At a time when burning of paddy stubble has become a serious cause for concern, considering the skyrocketing air pollution levels in Punjab, as well as the national capital, students Delhi University’s Hansraj College, have come up with alternatives to put stubble to better use.
Members of ‘Enactus Hansraj’, a college society, are working on a start-up project called ‘Vriddhi’, as part of which they have made huts, hats, lampshades, paper bags, and compostable tableware.
Kartikeya Gupta, project head of ‘Vriddhi’, says stubble can be used for mushroom cultivation and handicrafts as well. “A group of over 80 students of Hansraj college started this project two years ago. Apart from providing employment to women and adding to the income of farmers in Sonipat villages, thousands of acres of farmland has been stopped from being burnt.”
Gupta, a second-year computer science student, said mushroom cultivation has been most successful. The students started it with 65 farmers of Harsanakalan village of Sonipat, out of which 50 were paddy growers two years ago. Gradually, three more villages joined hands with Harsanakalan. Yogesh Kumar, village leader of the mushroom cultivation project, said, “Now Baiyapur, Bandepur, Royat, and Nasirpur have also found mushroom cultivation attractive. Hence no stubble burning has taken place in over 30,000 acres of land for the past 2 years.”
Asked how it works, he said, “We take paddy stubble out of the fields and make huts out of this stubble. Later the remaining stubble is kept inside these huts after mixing with water for about a month and adding cow dung to convert it into compost. Mushroom seeds are added afterward. The crop comes in 20-25 days. We sell these mushrooms in Azadpur Mandi via commission agents at Rs 70 a kg, while some retailers purchase it at Rs 150 a kg as well. I alone have 20 such huts and I am earning Rs 3-4 lakh from these huts. The village has over 200 such straw huts. We never thought of using stubble this way. Earlier we used to burn fields.”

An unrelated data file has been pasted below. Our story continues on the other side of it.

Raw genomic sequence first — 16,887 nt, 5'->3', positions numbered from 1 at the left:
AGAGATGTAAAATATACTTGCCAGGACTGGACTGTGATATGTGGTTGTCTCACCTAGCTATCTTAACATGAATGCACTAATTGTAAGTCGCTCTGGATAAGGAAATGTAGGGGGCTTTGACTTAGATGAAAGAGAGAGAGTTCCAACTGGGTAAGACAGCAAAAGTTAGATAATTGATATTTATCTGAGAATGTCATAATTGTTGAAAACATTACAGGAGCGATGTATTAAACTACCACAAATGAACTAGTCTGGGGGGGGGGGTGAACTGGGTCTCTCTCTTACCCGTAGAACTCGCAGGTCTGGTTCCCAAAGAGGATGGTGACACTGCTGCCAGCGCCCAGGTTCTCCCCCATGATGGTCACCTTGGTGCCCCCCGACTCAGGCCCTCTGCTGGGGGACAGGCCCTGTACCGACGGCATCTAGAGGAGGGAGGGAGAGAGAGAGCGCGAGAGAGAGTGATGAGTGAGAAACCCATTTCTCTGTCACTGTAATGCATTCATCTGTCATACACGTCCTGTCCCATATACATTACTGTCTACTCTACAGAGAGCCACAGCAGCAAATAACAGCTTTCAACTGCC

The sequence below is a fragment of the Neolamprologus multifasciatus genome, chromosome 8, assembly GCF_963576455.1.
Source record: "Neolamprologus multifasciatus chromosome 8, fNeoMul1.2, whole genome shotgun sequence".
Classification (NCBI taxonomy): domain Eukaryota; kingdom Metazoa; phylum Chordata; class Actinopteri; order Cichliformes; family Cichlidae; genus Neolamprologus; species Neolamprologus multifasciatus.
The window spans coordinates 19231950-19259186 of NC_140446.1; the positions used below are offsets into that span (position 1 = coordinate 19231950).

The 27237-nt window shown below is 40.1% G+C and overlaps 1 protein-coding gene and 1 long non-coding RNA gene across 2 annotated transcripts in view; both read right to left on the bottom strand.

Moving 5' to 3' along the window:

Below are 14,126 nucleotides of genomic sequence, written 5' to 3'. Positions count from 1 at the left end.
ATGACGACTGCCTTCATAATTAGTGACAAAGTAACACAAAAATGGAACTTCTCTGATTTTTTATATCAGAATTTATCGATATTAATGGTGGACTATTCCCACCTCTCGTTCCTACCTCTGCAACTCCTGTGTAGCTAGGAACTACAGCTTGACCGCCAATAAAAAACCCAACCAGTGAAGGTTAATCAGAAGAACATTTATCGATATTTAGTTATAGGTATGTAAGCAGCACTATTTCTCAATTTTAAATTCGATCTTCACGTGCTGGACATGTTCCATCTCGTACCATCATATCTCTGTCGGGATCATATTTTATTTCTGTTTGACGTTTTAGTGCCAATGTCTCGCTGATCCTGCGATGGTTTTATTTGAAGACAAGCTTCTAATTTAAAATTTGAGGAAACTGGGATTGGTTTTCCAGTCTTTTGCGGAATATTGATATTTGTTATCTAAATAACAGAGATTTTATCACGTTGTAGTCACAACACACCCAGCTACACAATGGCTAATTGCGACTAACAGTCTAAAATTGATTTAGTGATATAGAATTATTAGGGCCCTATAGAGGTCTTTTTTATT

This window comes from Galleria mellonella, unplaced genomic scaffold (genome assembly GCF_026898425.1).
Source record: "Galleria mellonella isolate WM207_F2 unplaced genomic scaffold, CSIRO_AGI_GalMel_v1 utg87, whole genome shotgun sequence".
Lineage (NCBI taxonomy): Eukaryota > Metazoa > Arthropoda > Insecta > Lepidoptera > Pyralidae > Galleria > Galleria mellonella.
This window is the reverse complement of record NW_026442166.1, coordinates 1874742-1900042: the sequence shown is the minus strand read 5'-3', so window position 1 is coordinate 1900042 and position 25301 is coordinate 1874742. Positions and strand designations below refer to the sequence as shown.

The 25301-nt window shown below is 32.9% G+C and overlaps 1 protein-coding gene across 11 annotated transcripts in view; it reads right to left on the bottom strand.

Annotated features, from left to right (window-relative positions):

Ninety tons of stubble from these villages is converted into pulp and later into thick paper sheets. “These sheets are then transported to Sewa Bharti NGO in Rajouri Garden, Delhi, where women are making products like lampshades, paper bags, and compostable tableware. “Products are ranging from Rs 100-350. We assume that each woman can earn nearly Rs 24,000 per annum from the sales. As of now, nearly 20 women are engaged in this project,” said Nikkhil Kalia, president of ‘Vriddhi’.
The students are also working on using paddy straw to bind clay for built-up wall construction and manufacturing fired bricks. The resultant product is a lightweight brick which can be used to make toilets in Bhanauta village in Greater Noida. A sample toilet has been built in this village.
Yogesh, a farmer based in Harsanakalan, said, “For us, stubble was waste. But now we have realised it can be use to make compost and even grow mushrooms. We are contributing to saving the environment as well.”
Bio CNG, yarn out of stubble
Meanwhile, in Ludhiana, a biomass handling company called ‘Farm2Energy’ is working on a similar project. The company was started in 2016 by farmer brothers Sukhbir and Kamaljit Dhaliwal with an aim to collect biomass of all crops and deliver the same to the end user.
The company, which started with an investment of around Rs 3 crore, now has an over Rs 12 crore investment, said Preet Chandoke, one of the investors in the company.
Today, eight investors are running the company which is collecting stubble from 50,000 acres of farm land throughout the year, of which 20,000 acres is of paddy crop alone. The stubble is given to power generating units which are using straw as fuel.
“The company is also setting up a plant to make bio CNG out of paddy stubble at Bija village in Khanna. We have got queries from an oil company for purchasing bio CNG as well,” said Sonu Nilibar, another investor.
Chief financial officer Nitin Jain said he recently attended a meeting with Delhi CM Arvind Kejriwal where stakeholders of oil companies were present.
“Biomass is gold in the fields and can be put to many uses, but options are not explored. Funding seems to be a major issue as easy bank loans for biomass collection units are not available,” said Preet, adding, “Last year, we exported two tonnes of paddy stubble to Finland and they had made thread out of it. Large scale production has to be started.”